Free Newsletters - Space News - Defense Alert - Environment Report - Energy Monitor
by Staff Writers
Beijing (XNA) Jan 27, 2014
Tens of thousands of Chinese netizens have sent their blessings to lunar rover Yutu (Jade Rabbit) after it experienced major trouble. A mechanical control abnormality occurred to Yutu because of the "complicated lunar surface environment," said China's State Administration of Science, Technology and Industry for National Defence (SASTIND) on Saturday. Repair work is ongoing.
The news caused a splash on China's social networking circles.
People not only hailed the authority's openness to the accident, but also expressed concern.
By Sunday afternoon, more than 36,000 reposts had been generated under the "yueqiucheyutu" or "lunar rover yutu" account on Sina Weibo, China's Twitter.
The weibo account is believed to belong to space enthusiasts who have been following Yutu's journey to the moon. It has more than 110,000 followers.
Many netizens fear for the troubled rover's destiny.
"You have done a great job Yutu. You have endured extreme hot and cold temperatures and shown us what we have never seen. Hope you get well soon, but no matter what, it is your presence that makes the planet about 390 thousand kilometers away dazzling," wrote "Amaniandlove".
Zhang Yian, a Beijing-based writer, said Yutu has shouldered more than just the hope of China's space industry but also the dreams of the Chinese people. "This is too heavy a burden. If the rabbit can not stand again, maybe we should let it have a rest."
"Tanwie" wrote on weibo, "Space exploration, the more gorgeous a view you see, the more dangerous it can be."
The problem happened just before Yutu was about to begin its second dormancy in the lunar night. One night on the moon is about 14 days on Earth. During this time, the temperature falls below minus 180 Celsius.
The rover has obtained scientific data through its radar, panorama camera, a particle X-ray device and infrared imaging equipment, according to the SASTIND.
The rover was expected to stay on the moon for at least three months after it separated from the Chang'e-3 probe which soft-landed on the moon on Dec. 14.
Saturday also marked the 10th anniversary of rover Opportunity's landing on Mars. A weibo account called "NASAzhongwen" or "Chinese NASA," posted a message on Sina Weibo, wishing Yutu to get well soon.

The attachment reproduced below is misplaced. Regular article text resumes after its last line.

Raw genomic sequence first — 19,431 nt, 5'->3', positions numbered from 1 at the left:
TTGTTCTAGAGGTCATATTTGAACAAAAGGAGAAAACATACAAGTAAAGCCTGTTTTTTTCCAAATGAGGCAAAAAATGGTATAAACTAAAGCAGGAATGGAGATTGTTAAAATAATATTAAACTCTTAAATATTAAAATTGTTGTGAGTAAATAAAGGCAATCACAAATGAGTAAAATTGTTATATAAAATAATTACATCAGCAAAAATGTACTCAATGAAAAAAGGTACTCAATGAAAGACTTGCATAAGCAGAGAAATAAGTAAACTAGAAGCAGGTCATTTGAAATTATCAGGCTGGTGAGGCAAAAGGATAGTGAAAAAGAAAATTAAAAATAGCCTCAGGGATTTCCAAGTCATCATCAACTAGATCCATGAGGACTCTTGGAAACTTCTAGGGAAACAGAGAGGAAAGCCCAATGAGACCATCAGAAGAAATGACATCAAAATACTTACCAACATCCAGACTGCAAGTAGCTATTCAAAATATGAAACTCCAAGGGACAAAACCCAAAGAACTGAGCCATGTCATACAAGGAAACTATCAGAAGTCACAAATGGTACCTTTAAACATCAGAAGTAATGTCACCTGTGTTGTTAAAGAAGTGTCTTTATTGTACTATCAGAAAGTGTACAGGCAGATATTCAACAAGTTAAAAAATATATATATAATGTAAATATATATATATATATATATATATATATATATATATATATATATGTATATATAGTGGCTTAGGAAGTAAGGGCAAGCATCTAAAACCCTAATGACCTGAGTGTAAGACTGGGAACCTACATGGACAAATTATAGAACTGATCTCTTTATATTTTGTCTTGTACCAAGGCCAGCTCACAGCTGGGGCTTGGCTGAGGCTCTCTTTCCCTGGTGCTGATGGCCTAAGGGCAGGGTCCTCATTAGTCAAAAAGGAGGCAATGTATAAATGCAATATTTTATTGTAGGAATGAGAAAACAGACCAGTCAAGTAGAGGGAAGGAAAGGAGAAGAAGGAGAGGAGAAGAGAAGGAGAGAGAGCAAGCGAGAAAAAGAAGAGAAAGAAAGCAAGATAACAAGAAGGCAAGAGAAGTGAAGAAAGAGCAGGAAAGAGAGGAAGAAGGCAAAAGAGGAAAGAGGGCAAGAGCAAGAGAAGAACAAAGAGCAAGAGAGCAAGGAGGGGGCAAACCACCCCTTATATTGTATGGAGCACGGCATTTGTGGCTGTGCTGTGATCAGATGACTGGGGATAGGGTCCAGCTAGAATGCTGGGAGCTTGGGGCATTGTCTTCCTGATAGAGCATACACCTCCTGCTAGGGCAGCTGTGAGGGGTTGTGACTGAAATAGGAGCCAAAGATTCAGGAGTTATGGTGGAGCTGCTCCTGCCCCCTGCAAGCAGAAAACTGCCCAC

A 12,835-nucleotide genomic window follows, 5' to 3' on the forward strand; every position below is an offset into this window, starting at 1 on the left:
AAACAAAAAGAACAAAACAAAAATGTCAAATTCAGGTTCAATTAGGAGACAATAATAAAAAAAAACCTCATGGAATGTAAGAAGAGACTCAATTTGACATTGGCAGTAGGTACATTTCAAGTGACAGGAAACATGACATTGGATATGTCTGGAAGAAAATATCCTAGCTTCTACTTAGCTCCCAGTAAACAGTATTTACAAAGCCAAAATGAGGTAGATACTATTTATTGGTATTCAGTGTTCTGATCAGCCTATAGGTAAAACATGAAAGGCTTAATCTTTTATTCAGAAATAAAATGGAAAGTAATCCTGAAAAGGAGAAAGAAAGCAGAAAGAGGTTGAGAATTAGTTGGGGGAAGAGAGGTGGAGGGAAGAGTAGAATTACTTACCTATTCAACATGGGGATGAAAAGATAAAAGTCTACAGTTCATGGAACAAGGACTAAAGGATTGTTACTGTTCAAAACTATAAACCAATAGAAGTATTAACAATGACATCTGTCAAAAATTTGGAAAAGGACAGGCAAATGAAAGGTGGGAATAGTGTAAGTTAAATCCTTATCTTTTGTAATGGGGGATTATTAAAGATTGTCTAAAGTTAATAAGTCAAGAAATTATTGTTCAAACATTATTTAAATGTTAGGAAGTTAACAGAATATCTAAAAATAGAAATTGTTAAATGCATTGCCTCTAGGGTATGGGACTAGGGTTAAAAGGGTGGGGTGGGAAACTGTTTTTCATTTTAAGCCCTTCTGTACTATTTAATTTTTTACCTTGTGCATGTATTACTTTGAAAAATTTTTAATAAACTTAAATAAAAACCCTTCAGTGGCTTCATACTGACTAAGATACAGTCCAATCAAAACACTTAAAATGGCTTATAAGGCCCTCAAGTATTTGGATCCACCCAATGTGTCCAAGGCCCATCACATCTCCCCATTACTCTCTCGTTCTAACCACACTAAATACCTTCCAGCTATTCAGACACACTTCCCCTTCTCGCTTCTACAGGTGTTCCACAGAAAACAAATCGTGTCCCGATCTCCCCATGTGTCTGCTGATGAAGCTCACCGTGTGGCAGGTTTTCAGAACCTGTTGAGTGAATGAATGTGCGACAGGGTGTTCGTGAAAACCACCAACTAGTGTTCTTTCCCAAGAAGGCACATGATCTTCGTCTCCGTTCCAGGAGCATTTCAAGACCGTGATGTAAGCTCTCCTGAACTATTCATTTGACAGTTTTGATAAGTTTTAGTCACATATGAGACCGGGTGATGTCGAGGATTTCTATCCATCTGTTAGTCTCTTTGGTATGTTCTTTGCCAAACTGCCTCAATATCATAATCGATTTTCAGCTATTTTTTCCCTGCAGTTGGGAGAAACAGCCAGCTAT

The account has no official connection with the National Aeronautics and Space Administration, but it has documented space activities as well as the journey of Mars rovers Opportunity and Curiosity.
Compared with Opportunity's 10 years on Mars, Yutu's one-month stay is not long. But the occurrence of such an abnormality is normal, said Yang Yuguang, a researcher from China Aerospace Science and Industry Corp., deeming the Chang'e 3 probe mission as one of the most difficult in the country's space exploration.
Human kind has only achieved a 51 percent success rate on lunar probe missions among the 130 in total, according to China's lunar probe program chief designer Wu Weiren, in an earlier interview with Xinhua.
"There is no smooth way ahead. Whether or not we can overcome this difficult situation, it's a big lesson for our lunar exploration research," said Yang.
On Sunday afternoon, messages continued to be posted on Sina Weibo. "Come on little rabbit, you must hang on in there to see the Spring Festival fireworks," wrote "Dourentao".
Source: Xinhua News Agency
China National Space Administration
The Chinese Space Program - News, Policy and Technology
China News from SinoDaily.com
|The content herein, unless otherwise known to be public domain, are Copyright 1995-2014 - Space Media Network. AFP, UPI and IANS news wire stories are copyright Agence France-Presse, United Press International and Indo-Asia News Service. ESA Portal Reports are copyright European Space Agency. All NASA sourced material is public domain. Additional copyrights may apply in whole or part to other bona fide parties. Advertising does not imply endorsement,agreement or approval of any opinions, statements or information provided by Space Media Network on any Web page published or hosted by Space Media Network. Privacy Statement|